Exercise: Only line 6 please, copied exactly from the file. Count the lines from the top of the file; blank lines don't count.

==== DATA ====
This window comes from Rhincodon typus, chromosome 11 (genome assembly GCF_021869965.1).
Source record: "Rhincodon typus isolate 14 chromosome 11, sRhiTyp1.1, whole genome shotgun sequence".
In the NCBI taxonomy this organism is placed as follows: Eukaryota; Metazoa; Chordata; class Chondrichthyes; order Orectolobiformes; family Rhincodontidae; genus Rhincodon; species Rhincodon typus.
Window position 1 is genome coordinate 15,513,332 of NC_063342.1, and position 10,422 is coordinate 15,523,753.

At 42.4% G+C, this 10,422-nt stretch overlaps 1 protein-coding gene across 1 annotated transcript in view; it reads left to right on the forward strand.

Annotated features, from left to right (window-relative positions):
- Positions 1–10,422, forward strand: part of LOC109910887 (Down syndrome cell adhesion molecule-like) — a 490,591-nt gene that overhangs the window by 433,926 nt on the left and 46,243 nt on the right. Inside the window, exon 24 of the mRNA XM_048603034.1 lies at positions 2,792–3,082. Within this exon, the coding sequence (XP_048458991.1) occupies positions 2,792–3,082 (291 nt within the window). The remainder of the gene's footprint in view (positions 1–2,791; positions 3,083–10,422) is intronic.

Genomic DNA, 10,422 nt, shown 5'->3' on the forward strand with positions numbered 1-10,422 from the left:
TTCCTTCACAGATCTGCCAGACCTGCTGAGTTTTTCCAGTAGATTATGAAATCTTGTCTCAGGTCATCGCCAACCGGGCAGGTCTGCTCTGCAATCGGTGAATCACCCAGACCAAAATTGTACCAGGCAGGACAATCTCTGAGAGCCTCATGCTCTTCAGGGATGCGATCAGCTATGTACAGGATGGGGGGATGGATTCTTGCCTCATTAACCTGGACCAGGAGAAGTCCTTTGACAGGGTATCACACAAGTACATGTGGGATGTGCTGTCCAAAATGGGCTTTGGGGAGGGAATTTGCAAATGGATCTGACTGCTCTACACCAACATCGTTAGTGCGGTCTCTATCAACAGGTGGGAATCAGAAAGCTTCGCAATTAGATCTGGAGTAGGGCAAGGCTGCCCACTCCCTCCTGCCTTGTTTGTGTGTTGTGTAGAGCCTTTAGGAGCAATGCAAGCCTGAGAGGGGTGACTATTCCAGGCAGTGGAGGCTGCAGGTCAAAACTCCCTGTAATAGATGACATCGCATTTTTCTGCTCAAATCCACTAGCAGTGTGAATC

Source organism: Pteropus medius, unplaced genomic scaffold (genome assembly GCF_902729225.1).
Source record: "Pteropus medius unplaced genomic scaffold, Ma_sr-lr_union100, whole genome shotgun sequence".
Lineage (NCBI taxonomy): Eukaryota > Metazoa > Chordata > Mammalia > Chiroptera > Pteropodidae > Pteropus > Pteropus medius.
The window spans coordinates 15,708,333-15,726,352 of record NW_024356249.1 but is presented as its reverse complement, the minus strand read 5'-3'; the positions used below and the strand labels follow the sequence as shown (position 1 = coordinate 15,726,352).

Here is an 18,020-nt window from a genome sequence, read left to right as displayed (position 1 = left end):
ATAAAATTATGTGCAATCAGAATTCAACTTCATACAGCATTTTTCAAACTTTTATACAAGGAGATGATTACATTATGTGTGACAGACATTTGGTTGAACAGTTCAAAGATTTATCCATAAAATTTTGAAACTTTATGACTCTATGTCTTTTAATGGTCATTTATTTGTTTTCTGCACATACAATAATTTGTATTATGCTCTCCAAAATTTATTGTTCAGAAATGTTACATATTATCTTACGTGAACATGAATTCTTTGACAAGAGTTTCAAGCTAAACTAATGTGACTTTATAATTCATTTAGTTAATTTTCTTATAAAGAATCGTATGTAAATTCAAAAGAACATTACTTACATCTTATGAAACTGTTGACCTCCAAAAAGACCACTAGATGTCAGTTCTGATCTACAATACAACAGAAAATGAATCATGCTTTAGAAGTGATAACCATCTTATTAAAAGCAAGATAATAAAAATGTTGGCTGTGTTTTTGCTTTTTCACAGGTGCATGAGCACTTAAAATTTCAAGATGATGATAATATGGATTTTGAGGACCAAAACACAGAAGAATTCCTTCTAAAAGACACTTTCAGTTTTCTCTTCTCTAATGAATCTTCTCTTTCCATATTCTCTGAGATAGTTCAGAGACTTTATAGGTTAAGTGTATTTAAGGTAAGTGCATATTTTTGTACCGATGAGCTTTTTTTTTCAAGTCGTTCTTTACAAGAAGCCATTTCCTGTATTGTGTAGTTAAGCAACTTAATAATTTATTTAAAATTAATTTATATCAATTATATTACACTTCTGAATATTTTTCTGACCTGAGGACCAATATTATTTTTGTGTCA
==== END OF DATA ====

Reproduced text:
Annotated features, from left to right (window-relative positions):